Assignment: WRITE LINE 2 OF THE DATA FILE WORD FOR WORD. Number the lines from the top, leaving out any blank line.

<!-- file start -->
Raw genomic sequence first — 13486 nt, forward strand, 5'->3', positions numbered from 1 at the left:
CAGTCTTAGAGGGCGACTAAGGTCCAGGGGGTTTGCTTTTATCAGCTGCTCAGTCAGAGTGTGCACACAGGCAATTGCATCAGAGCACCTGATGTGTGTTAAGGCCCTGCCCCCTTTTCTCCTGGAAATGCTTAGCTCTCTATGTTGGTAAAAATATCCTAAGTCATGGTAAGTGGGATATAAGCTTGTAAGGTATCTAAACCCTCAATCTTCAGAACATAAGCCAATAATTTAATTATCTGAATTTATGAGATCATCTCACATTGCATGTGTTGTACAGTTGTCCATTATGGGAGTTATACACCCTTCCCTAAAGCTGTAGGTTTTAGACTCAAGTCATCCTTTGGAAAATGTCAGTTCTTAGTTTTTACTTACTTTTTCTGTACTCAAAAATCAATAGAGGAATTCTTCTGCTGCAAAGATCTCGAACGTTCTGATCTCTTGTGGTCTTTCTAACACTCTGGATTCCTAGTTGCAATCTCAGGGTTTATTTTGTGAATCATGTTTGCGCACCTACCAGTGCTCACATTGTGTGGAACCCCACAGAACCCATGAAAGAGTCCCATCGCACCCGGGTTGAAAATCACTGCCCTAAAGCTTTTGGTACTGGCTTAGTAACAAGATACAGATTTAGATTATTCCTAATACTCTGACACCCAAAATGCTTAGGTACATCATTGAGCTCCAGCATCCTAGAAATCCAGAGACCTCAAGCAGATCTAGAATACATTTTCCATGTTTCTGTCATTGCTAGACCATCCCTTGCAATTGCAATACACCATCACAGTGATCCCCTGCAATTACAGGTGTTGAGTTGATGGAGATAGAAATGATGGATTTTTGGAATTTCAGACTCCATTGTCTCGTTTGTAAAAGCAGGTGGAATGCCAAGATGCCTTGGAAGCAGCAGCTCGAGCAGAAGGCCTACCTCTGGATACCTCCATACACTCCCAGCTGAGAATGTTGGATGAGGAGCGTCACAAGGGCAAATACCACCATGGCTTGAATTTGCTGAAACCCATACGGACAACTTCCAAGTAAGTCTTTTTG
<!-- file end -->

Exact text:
CAGTCTTAGAGGGCGACTAAGGTCCAGGGGGTTTGCTTTTATCAGCTGCTCAGTCAGAGTGTGCACACAGGCAATTGCATCAGAGCACCTGATGTGTGTTAAGGCCCTGCCCCCTTTTCTCCTGGAAATGCTTAGCTCTCTATGTTGGTAAAAATATCCTAAGTCATGGTAAGTGGGATATAAGCTTGTAAGGTATCTAAACCCTCAATCTTCAGAACATAAGCCAATAATTTAATTATCTGAATTTATGAGATCATCTCACATTGCATGTGTTGTACAGTTGTCCATTATGGGAGTTATACACCCTTCCCTAAAGCTGTAGGTTTTAGACTCAAGTCATCCTTTGGAAAATGTCAGTTCTTAGTTTTTACTTACTTTTTCTGTACTCAAAAATCAATAGAGGAATTCTTCTGCTGCAAAGATCTCGAACGTTCTGATCTCTTGTGGTCTTTCTAACACTCTGGATTCCTAGTTGCAATCTCAGGGTTTATTTTGTGAATCATGTTTGCGCACCTACCAGTGCTCACATTGTGTGGAACCCCACAGAACCCATGAAAGAGTCCCATCGCACCCGGGTTGAAAATCACTGCCCTAAAGCTTTTGGTACTGGCTTAGTAACAAGATACAGATTTAGATTATTCCTAATACTCTGACACCCAAAATGCTTAGGTACATCATTGAGCTCCAGCATCCTAGAAATCCAGAGACCTCAAGCAGATCTAGAATACATTTTCCATGTTTCTGTCATTGCTAGACCATCCCTTGCAATTGCAATACACCATCACAGTGATCCCCTGCAATTACAGGTGTTGAGTTGATGGAGATAGAAATGATGGATTTTTGGAATTTCAGACTCCATTGTCTCGTTTGTAAAAGCAGGTGGAATGCCAAGATGCCTTGGAAGCAGCAGCTCGAGCAGAAGGCCTACCTCTGGATACCTCCATACACTCCCAGCTGAGAATGTTGGATGAGGAGCGTCACAAGGGCAAATACCACCATGGCTTGAATTTGCTGAAACCCATACGGACAACTTCCAAGTAAGTCTTTTTG